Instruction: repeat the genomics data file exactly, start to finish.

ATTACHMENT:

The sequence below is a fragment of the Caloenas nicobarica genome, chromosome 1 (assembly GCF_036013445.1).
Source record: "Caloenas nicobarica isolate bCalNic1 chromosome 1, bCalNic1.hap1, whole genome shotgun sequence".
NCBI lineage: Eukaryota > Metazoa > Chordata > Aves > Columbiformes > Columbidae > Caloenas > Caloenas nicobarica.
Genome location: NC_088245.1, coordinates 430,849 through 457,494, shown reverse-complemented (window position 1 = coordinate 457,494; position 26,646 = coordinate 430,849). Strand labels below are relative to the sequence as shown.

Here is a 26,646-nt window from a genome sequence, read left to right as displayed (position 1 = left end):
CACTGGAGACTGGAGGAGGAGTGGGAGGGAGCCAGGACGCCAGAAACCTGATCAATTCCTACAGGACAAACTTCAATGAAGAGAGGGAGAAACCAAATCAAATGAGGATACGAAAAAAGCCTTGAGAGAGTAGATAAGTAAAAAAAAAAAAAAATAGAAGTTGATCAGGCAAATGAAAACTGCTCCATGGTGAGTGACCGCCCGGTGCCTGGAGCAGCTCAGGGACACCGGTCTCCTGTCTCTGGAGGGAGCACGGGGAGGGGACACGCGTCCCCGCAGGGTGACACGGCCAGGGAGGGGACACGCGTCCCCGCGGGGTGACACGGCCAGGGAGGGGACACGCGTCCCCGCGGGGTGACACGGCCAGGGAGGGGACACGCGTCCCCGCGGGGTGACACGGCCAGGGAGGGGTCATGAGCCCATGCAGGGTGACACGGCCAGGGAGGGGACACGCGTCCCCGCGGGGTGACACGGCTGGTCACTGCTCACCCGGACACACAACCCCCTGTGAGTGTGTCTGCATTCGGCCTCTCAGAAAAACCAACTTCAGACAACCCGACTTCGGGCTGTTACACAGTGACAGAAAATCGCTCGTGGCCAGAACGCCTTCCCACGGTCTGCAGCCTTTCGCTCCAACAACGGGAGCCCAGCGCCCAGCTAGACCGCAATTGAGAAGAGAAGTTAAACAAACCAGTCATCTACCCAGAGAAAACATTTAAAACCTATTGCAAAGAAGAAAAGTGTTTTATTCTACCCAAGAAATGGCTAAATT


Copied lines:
The sequence below is a fragment of the Caloenas nicobarica genome, chromosome 1 (assembly GCF_036013445.1).
Source record: "Caloenas nicobarica isolate bCalNic1 chromosome 1, bCalNic1.hap1, whole genome shotgun sequence".
NCBI lineage: Eukaryota > Metazoa > Chordata > Aves > Columbiformes > Columbidae > Caloenas > Caloenas nicobarica.
Genome location: NC_088245.1, coordinates 430,849 through 457,494, shown reverse-complemented (window position 1 = coordinate 457,494; position 26,646 = coordinate 430,849). Strand labels below are relative to the sequence as shown.

Here is a 26,646-nt window from a genome sequence, read left to right as displayed (position 1 = left end):
CACTGGAGACTGGAGGAGGAGTGGGAGGGAGCCAGGACGCCAGAAACCTGATCAATTCCTACAGGACAAACTTCAATGAAGAGAGGGAGAAACCAAATCAAATGAGGATACGAAAAAAGCCTTGAGAGAGTAGATAAGTAAAAAAAAAAAAAAATAGAAGTTGATCAGGCAAATGAAAACTGCTCCATGGTGAGTGACCGCCCGGTGCCTGGAGCAGCTCAGGGACACCGGTCTCCTGTCTCTGGAGGGAGCACGGGGAGGGGACACGCGTCCCCGCAGGGTGACACGGCCAGGGAGGGGACACGCGTCCCCGCGGGGTGACACGGCCAGGGAGGGGACACGCGTCCCCGCGGGGTGACACGGCCAGGGAGGGGACACGCGTCCCCGCGGGGTGACACGGCCAGGGAGGGGTCATGAGCCCATGCAGGGTGACACGGCCAGGGAGGGGACACGCGTCCCCGCGGGGTGACACGGCTGGTCACTGCTCACCCGGACACACAACCCCCTGTGAGTGTGTCTGCATTCGGCCTCTCAGAAAAACCAACTTCAGACAACCCGACTTCGGGCTGTTACACAGTGACAGAAAATCGCTCGTGGCCAGAACGCCTTCCCACGGTCTGCAGCCTTTCGCTCCAACAACGGGAGCCCAGCGCCCAGCTAGACCGCAATTGAGAAGAGAAGTTAAACAAACCAGTCATCTACCCAGAGAAAACATTTAAAACCTATTGCAAAGAAGAAAAGTGTTTTATTCTACCCAAGAAATGGCTAAATT